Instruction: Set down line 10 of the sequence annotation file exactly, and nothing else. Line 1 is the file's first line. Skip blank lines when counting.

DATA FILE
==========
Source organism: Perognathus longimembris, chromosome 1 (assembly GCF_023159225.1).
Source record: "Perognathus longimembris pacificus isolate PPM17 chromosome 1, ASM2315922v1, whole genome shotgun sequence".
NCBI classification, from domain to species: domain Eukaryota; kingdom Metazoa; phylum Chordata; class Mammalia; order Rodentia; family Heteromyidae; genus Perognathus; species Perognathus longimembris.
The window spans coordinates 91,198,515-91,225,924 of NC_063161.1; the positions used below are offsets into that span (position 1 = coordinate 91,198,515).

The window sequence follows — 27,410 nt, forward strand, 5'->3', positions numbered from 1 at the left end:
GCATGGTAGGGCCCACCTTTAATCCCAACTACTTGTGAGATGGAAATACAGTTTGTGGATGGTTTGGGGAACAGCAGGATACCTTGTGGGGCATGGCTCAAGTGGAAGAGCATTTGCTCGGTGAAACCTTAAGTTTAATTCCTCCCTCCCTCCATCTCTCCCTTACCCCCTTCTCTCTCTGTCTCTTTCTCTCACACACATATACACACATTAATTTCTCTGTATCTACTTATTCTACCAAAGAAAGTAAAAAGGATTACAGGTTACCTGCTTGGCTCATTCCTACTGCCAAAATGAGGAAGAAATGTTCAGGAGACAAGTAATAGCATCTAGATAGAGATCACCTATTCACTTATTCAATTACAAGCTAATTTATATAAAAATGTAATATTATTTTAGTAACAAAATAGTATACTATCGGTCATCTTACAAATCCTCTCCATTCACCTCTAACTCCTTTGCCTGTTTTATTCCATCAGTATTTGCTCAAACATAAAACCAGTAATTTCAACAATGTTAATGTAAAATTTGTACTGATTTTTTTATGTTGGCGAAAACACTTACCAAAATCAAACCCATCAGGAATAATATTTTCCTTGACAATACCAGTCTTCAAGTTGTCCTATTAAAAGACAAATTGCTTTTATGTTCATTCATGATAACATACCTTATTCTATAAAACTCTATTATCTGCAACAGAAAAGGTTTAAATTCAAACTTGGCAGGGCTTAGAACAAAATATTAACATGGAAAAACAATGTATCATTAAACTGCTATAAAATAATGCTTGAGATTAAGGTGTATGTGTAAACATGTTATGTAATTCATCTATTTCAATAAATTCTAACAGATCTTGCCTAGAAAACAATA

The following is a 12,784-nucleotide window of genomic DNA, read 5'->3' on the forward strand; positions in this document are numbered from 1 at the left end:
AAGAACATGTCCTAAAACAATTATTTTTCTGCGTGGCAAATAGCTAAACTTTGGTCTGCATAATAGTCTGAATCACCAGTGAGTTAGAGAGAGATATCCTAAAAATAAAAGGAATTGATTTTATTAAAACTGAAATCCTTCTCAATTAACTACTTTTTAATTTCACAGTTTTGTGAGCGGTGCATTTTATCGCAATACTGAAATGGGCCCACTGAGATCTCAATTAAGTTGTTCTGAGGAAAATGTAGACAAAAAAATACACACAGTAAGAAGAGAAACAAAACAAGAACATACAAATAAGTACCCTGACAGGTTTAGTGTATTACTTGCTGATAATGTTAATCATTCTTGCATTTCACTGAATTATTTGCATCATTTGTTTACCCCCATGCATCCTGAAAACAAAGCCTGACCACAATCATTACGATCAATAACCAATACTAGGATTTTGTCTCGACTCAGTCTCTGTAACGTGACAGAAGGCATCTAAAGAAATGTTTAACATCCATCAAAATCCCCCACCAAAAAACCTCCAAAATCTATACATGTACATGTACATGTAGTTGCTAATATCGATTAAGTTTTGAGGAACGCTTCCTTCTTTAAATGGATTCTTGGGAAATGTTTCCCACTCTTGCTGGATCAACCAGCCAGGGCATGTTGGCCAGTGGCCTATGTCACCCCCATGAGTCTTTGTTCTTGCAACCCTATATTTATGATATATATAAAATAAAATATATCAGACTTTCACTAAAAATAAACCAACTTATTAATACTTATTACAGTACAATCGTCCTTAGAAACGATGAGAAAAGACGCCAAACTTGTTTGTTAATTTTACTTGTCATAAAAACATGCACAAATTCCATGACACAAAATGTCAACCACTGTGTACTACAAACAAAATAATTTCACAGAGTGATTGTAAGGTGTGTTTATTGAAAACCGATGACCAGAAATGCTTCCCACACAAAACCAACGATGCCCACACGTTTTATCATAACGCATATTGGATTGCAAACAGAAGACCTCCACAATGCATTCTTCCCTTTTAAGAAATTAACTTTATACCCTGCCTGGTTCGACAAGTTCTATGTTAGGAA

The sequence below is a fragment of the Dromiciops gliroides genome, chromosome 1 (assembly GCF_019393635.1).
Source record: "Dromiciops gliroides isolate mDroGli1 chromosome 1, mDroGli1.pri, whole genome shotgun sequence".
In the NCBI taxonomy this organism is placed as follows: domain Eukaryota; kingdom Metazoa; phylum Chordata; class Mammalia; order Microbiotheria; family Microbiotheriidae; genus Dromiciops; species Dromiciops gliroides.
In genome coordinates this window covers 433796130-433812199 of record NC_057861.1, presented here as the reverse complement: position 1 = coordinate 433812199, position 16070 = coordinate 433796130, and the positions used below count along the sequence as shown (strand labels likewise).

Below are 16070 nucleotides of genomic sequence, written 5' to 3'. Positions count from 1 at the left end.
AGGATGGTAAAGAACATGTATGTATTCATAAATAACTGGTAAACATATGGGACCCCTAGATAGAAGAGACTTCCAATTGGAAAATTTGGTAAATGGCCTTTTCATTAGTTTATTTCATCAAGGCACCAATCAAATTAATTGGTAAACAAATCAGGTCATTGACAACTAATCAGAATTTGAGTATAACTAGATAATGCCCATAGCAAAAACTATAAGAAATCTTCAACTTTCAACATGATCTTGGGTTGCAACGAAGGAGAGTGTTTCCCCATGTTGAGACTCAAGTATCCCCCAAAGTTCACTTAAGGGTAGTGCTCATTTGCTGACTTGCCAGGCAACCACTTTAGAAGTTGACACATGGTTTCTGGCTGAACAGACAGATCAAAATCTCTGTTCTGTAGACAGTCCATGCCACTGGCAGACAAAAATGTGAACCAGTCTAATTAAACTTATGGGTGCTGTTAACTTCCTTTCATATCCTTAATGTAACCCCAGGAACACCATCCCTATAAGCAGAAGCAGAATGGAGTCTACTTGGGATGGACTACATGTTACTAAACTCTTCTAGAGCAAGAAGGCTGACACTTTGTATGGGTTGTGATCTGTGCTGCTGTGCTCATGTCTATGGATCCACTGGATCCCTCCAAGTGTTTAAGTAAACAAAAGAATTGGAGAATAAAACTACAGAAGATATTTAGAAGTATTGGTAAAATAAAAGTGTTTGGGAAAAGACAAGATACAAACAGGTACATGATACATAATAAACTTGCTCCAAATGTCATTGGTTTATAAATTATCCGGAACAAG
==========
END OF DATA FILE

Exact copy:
Source record: "Dromiciops gliroides isolate mDroGli1 chromosome 1, mDroGli1.pri, whole genome shotgun sequence".